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Urban Meyer was Terry McLaurin’s guest at Sunday’s Redskins game

Injured Redskins quarterback Alex Smith talks with his former college coach, Urban Meyer, in the owner's box during Sunday's game. (John McDonnell/The Washington Post)

Former Ohio State coach Urban Meyer’s presence in owner Daniel Snyder’s box at Sunday’s Redskins-Eagles game was news to Washington rookie quarterback and former Buckeyes star Dwayne Haskins.

“He was here? That’s cool, man,” Haskins said after throwing for 261 yards and a pair of touchdowns in the Redskins’ 37-27 loss at FedEx Field. “Those spirits were there for sure.”

The 55-year-old Meyer won two national titles at Florida and one more at Ohio State before resigning his position with the Buckeyes after last season, citing health reasons. He has spent this season as a college football analyst for Fox Sports, but hasn’t ruled out an eventual return to the sideline.

When Meyer’s employer showed him in Snyder’s box during the first half of Sunday’s broadcast, Fox play-by-play man Thom Brennaman explained that Meyer attended Saturday’s Army-Navy game in Philadelphia and stuck around to visit family in the D.C. area. Sunday’s game in Landover offered Meyer an opportunity to see several of his former Ohio State players, including Haskins, in action, and to catch up with injured Redskins quarterback Alex Smith, whom he coached at Utah in 2003 and 2004.

“Coach Meyer was here to support me, and Dwayne,” Redskins rookie wide receiver and former Ohio State star Terry McLaurin said after the game. “He was in town. He called me last night and he wanted to come support me at the game. He was my guest. It was good to see him again, good to talk to him. … It has nothing to do with his coaching status at all. It was good to just have him support me again.”

McLaurin had five catches for 130 yards, including a 75-yard touchdown.

Despite McLaurin’s insistence that Meyer’s appearance had “nothing to do with his coaching status,” it’s natural to wonder if he’ll emerge as a candidate to replace interim coach Bill Callahan after the season. The Redskins haven’t commented publicly on their plans for finding a permanent replacement for Jay Gruden, who was fired after a Week 5 loss to the Patriots.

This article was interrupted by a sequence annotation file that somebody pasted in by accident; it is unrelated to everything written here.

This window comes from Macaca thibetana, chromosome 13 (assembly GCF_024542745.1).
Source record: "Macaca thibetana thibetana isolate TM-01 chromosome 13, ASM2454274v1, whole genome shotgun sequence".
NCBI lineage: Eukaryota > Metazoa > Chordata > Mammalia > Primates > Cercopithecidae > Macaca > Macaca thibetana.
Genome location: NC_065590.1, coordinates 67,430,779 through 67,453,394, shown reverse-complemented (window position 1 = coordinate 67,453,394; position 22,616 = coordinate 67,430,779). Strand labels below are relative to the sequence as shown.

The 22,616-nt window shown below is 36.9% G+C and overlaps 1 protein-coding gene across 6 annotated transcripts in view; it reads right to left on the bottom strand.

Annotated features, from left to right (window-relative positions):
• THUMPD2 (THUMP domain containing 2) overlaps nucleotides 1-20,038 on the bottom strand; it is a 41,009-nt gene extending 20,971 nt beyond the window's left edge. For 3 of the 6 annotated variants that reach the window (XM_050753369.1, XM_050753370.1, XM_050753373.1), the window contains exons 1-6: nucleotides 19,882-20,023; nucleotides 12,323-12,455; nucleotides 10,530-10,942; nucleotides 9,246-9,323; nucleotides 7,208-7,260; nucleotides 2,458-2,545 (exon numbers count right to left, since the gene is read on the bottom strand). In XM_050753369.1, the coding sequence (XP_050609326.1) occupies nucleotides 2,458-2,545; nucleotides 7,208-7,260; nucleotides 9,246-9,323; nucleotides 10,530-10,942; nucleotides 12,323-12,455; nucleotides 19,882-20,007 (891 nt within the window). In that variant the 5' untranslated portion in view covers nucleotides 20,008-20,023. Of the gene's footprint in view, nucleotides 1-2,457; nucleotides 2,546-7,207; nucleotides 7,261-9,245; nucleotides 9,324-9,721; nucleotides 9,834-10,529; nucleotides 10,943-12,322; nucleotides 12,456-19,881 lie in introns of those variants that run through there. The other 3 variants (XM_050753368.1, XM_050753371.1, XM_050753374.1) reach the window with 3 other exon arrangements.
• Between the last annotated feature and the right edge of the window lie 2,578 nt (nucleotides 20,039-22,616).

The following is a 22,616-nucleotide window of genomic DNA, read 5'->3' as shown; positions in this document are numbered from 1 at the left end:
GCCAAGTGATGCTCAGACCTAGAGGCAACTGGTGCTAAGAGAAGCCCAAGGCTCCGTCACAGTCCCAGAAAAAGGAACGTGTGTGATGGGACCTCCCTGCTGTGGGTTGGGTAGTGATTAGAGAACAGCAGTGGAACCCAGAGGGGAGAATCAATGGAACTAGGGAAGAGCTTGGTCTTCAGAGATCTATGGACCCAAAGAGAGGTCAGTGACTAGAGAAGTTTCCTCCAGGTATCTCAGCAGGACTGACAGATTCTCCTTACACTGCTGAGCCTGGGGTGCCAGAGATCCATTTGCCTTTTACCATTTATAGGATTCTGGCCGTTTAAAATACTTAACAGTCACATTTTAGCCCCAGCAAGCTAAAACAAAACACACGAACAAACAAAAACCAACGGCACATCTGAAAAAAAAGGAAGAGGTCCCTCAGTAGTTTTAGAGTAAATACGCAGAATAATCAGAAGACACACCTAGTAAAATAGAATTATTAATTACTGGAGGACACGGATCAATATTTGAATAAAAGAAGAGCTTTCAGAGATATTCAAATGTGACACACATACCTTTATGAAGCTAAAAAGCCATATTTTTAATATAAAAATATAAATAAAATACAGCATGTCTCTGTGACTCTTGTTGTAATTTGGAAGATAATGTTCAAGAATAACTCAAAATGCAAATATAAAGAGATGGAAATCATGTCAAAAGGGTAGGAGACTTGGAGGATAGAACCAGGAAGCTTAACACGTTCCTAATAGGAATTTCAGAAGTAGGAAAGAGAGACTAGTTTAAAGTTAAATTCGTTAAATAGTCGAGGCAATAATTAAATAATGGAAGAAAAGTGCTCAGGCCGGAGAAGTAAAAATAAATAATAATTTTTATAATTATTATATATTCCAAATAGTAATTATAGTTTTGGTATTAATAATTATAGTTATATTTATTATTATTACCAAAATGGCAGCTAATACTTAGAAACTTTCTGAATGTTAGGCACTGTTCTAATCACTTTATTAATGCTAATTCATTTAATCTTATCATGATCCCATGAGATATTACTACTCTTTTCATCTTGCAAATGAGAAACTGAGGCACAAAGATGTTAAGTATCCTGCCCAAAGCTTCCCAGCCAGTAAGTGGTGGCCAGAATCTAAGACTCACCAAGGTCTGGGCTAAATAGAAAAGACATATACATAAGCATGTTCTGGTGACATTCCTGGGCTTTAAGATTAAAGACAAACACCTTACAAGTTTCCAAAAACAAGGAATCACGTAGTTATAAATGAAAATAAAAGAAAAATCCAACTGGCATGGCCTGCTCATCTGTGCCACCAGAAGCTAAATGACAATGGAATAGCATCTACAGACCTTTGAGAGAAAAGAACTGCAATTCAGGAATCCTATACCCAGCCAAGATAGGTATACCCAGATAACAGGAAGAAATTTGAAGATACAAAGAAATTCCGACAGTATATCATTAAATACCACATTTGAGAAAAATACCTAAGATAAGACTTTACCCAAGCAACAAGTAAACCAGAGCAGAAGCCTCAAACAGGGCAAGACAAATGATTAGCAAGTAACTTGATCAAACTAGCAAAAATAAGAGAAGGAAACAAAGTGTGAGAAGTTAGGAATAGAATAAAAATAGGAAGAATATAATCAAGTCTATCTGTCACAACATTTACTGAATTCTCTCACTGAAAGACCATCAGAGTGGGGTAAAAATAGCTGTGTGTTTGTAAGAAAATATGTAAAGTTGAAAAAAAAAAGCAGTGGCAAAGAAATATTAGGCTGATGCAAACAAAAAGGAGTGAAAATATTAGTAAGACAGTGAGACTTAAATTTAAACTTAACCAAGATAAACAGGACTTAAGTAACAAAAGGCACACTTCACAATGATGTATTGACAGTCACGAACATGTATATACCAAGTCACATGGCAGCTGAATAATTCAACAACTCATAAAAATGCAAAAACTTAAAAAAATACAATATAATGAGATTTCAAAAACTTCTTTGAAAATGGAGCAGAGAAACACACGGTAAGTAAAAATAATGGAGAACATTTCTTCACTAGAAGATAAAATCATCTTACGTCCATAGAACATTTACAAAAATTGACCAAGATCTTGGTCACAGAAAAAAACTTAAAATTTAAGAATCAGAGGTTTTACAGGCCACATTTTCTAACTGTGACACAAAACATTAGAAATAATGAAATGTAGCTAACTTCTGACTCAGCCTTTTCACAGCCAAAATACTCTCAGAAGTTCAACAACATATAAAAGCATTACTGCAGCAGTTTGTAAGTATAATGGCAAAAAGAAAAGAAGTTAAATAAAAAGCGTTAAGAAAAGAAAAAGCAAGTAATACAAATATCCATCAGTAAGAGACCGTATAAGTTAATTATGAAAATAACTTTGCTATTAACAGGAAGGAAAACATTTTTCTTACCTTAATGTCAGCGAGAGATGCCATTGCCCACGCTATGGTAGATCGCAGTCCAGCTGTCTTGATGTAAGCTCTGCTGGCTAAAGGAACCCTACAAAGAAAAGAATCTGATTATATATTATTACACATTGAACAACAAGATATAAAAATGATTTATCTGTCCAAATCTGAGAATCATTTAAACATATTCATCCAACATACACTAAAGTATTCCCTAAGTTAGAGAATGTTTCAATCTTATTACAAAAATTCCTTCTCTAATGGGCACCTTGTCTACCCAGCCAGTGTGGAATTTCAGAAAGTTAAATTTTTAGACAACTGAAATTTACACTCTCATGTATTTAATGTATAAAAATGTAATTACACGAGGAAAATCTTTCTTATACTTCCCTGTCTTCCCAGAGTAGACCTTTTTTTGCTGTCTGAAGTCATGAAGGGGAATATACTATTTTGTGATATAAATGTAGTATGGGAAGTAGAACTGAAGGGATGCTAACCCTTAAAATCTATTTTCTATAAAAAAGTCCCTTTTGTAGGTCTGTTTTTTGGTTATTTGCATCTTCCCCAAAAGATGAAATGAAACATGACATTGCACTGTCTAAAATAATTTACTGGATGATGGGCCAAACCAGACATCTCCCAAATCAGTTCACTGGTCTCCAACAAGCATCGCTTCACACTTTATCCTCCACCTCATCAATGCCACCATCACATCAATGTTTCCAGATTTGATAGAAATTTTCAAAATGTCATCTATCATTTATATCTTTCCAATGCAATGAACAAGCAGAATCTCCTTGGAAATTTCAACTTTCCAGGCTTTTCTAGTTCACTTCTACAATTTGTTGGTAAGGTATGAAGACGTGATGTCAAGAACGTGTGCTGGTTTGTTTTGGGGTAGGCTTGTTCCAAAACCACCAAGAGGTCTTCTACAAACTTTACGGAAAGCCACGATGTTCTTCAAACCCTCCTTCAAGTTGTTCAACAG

“Let’s just say we’ve heard from every agent,” team president Bruce Allen told NFL Network’s Andrea Kremer three weeks after Gruden’s dismissal. “They found our phone number.”

Urban Meyer will be a perennial coaching candidate, even in retirement

Meyer has already been linked to another NFC East team this season. In October, Meyer spoke highly of the Cowboys’ coaching job and told Fox’s Colin Cowherd he would have “absolutely” considered taking it if Dallas owner Jerry Jones contacted him about it in the past. With Cowboys Coach Jason Garrett in the final year of his contract and his team in the midst of a disappointing 7-7 season, NFL Network reported earlier this month that the Dallas front office had spoken with Meyer. Jones denied that was the case.

“I can confirm that it is absolutely, not correct,” Jones said during an interview on 105.3 The Fan.

In addition to Meyer, Oklahoma’s Lincoln Riley, Baylor’s Matt Rhule and Stanford’s David Shaw are among the college coaches who are expected to be linked to NFL coaching vacancies this offseason. In another interview with 105.3 The Fan on Friday, Jones outlined the risks of hiring a coach from the college ranks, despite the fact that Jimmy Johnson and Barry Switzer both led the Cowboys to Super Bowl titles.

“College coaches … have the lowest percentage rate of success as opposed to coming from coordinator, as opposed to coming from the NFL, or as opposed to coming from a head coaching job in the NFL,” Jones said.

Snyder is familiar with the dangers of hiring a college coach without any NFL coaching experience. His second coaching hire as owner of the Redskins was former Florida coach Steve Spurrier, who went 12-20 and resigned after his second season with Washington.

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